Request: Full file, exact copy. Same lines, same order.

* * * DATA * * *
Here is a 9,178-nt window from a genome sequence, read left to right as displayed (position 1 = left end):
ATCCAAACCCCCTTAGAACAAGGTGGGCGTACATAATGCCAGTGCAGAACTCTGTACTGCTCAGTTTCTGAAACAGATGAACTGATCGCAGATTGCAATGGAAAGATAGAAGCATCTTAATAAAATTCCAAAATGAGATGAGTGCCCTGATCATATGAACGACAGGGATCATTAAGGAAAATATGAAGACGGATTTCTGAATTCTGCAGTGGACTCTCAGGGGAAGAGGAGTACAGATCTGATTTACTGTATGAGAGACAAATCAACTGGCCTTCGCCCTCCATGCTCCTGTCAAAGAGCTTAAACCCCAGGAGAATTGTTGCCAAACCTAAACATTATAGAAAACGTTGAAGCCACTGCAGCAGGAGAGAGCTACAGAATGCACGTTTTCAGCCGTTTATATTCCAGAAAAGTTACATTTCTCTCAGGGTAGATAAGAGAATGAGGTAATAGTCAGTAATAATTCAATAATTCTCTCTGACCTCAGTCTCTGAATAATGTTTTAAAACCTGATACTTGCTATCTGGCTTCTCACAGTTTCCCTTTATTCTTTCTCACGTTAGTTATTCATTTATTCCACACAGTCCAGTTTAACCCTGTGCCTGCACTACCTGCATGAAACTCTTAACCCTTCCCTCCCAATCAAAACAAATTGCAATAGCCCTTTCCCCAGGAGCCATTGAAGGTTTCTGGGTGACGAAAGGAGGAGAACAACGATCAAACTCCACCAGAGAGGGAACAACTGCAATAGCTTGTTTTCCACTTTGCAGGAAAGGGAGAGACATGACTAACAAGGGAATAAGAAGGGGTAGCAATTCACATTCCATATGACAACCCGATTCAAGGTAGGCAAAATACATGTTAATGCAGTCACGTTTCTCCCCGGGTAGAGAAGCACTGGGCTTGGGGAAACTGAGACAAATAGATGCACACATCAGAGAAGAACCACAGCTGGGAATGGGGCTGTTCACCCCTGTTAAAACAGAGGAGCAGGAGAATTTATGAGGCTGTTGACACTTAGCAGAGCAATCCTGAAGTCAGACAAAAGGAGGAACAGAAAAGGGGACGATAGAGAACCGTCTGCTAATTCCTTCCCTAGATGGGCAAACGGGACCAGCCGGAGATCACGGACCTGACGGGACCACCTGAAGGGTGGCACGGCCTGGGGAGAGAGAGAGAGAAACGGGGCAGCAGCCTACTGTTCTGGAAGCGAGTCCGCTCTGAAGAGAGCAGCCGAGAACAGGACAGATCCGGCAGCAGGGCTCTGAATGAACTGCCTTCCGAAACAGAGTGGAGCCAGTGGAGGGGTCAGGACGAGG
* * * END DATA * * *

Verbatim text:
Here is a 9,178-nt window from a genome sequence, read left to right as displayed (position 1 = left end):
ATCCAAACCCCCTTAGAACAAGGTGGGCGTACATAATGCCAGTGCAGAACTCTGTACTGCTCAGTTTCTGAAACAGATGAACTGATCGCAGATTGCAATGGAAAGATAGAAGCATCTTAATAAAATTCCAAAATGAGATGAGTGCCCTGATCATATGAACGACAGGGATCATTAAGGAAAATATGAAGACGGATTTCTGAATTCTGCAGTGGACTCTCAGGGGAAGAGGAGTACAGATCTGATTTACTGTATGAGAGACAAATCAACTGGCCTTCGCCCTCCATGCTCCTGTCAAAGAGCTTAAACCCCAGGAGAATTGTTGCCAAACCTAAACATTATAGAAAACGTTGAAGCCACTGCAGCAGGAGAGAGCTACAGAATGCACGTTTTCAGCCGTTTATATTCCAGAAAAGTTACATTTCTCTCAGGGTAGATAAGAGAATGAGGTAATAGTCAGTAATAATTCAATAATTCTCTCTGACCTCAGTCTCTGAATAATGTTTTAAAACCTGATACTTGCTATCTGGCTTCTCACAGTTTCCCTTTATTCTTTCTCACGTTAGTTATTCATTTATTCCACACAGTCCAGTTTAACCCTGTGCCTGCACTACCTGCATGAAACTCTTAACCCTTCCCTCCCAATCAAAACAAATTGCAATAGCCCTTTCCCCAGGAGCCATTGAAGGTTTCTGGGTGACGAAAGGAGGAGAACAACGATCAAACTCCACCAGAGAGGGAACAACTGCAATAGCTTGTTTTCCACTTTGCAGGAAAGGGAGAGACATGACTAACAAGGGAATAAGAAGGGGTAGCAATTCACATTCCATATGACAACCCGATTCAAGGTAGGCAAAATACATGTTAATGCAGTCACGTTTCTCCCCGGGTAGAGAAGCACTGGGCTTGGGGAAACTGAGACAAATAGATGCACACATCAGAGAAGAACCACAGCTGGGAATGGGGCTGTTCACCCCTGTTAAAACAGAGGAGCAGGAGAATTTATGAGGCTGTTGACACTTAGCAGAGCAATCCTGAAGTCAGACAAAAGGAGGAACAGAAAAGGGGACGATAGAGAACCGTCTGCTAATTCCTTCCCTAGATGGGCAAACGGGACCAGCCGGAGATCACGGACCTGACGGGACCACCTGAAGGGTGGCACGGCCTGGGGAGAGAGAGAGAGAAACGGGGCAGCAGCCTACTGTTCTGGAAGCGAGTCCGCTCTGAAGAGAGCAGCCGAGAACAGGACAGATCCGGCAGCAGGGCTCTGAATGAACTGCCTTCCGAAACAGAGTGGAGCCAGTGGAGGGGTCAGGACGAGG